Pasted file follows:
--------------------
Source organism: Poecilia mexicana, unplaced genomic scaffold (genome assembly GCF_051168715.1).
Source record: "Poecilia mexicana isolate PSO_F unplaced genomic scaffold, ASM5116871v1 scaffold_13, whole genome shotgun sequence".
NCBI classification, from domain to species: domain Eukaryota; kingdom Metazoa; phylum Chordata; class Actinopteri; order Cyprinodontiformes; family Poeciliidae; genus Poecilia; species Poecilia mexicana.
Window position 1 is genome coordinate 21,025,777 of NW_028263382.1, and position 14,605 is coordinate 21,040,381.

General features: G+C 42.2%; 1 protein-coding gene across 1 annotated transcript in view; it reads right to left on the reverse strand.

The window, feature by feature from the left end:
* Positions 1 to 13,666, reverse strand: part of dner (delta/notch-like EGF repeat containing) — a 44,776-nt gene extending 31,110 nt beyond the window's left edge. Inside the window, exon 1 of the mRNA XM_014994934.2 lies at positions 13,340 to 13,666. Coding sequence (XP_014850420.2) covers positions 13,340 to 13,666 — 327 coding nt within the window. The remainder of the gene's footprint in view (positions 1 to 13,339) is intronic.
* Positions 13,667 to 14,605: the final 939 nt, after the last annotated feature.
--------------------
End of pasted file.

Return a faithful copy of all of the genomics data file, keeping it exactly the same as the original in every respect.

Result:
Source organism: Poecilia mexicana, unplaced genomic scaffold (genome assembly GCF_051168715.1).
Source record: "Poecilia mexicana isolate PSO_F unplaced genomic scaffold, ASM5116871v1 scaffold_13, whole genome shotgun sequence".
NCBI classification, from domain to species: domain Eukaryota; kingdom Metazoa; phylum Chordata; class Actinopteri; order Cyprinodontiformes; family Poeciliidae; genus Poecilia; species Poecilia mexicana.
Window position 1 is genome coordinate 21,025,777 of NW_028263382.1, and position 14,605 is coordinate 21,040,381.

General features: G+C 42.2%; 1 protein-coding gene across 1 annotated transcript in view; it reads right to left on the reverse strand.

The window, feature by feature from the left end:
* Positions 1 to 13,666, reverse strand: part of dner (delta/notch-like EGF repeat containing) — a 44,776-nt gene extending 31,110 nt beyond the window's left edge. Inside the window, exon 1 of the mRNA XM_014994934.2 lies at positions 13,340 to 13,666. Coding sequence (XP_014850420.2) covers positions 13,340 to 13,666 — 327 coding nt within the window. The remainder of the gene's footprint in view (positions 1 to 13,339) is intronic.
* Positions 13,667 to 14,605: the final 939 nt, after the last annotated feature.